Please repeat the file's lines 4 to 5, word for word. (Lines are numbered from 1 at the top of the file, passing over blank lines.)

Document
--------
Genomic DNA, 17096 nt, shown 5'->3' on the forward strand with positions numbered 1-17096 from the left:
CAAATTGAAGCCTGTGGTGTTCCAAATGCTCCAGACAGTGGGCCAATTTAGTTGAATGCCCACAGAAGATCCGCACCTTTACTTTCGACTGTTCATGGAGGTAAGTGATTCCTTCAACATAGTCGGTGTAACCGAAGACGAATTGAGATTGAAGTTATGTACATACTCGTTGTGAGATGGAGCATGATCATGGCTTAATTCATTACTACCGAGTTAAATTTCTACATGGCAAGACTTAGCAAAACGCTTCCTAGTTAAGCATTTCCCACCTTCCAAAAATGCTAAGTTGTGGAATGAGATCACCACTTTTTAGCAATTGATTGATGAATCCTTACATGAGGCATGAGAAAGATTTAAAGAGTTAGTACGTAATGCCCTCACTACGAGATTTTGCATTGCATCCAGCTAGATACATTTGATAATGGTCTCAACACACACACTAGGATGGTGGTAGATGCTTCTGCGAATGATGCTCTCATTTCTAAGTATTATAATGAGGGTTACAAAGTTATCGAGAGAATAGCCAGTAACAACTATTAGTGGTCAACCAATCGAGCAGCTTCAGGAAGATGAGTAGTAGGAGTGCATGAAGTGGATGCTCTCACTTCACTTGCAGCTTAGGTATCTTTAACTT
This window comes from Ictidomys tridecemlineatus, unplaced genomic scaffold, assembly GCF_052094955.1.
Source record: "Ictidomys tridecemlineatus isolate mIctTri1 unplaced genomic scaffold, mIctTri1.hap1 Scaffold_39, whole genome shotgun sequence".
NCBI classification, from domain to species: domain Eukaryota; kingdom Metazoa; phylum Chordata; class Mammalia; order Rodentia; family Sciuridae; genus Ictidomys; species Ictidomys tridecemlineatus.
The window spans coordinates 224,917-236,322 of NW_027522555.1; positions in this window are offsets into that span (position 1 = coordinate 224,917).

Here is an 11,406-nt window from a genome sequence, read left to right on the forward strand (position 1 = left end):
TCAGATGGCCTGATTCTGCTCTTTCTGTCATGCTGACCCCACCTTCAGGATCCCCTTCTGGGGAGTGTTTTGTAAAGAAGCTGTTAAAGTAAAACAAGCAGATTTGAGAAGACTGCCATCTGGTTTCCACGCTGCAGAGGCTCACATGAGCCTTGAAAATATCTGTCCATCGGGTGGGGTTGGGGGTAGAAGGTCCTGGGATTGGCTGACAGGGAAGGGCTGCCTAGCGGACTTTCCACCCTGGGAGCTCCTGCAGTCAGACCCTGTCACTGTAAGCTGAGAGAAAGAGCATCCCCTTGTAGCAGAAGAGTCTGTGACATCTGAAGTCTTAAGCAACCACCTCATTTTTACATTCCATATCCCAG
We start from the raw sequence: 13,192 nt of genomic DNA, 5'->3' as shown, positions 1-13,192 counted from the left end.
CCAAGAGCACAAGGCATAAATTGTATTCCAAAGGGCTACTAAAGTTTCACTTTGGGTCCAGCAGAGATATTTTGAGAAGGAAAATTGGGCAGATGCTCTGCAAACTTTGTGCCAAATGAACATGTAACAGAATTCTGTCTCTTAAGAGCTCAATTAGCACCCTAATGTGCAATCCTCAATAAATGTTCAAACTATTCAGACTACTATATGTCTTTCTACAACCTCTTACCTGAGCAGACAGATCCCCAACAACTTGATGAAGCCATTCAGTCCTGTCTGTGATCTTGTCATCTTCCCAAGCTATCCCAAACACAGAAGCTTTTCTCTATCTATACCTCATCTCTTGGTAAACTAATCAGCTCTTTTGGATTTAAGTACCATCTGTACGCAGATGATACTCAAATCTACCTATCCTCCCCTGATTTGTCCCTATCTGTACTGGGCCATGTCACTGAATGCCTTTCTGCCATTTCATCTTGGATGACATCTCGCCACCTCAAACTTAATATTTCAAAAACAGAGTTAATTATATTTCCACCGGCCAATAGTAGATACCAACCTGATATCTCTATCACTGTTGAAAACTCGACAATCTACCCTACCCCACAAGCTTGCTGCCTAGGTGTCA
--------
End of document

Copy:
Source record: "Ictidomys tridecemlineatus isolate mIctTri1 unplaced genomic scaffold, mIctTri1.hap1 Scaffold_39, whole genome shotgun sequence".
NCBI classification, from domain to species: domain Eukaryota; kingdom Metazoa; phylum Chordata; class Mammalia; order Rodentia; family Sciuridae; genus Ictidomys; species Ictidomys tridecemlineatus.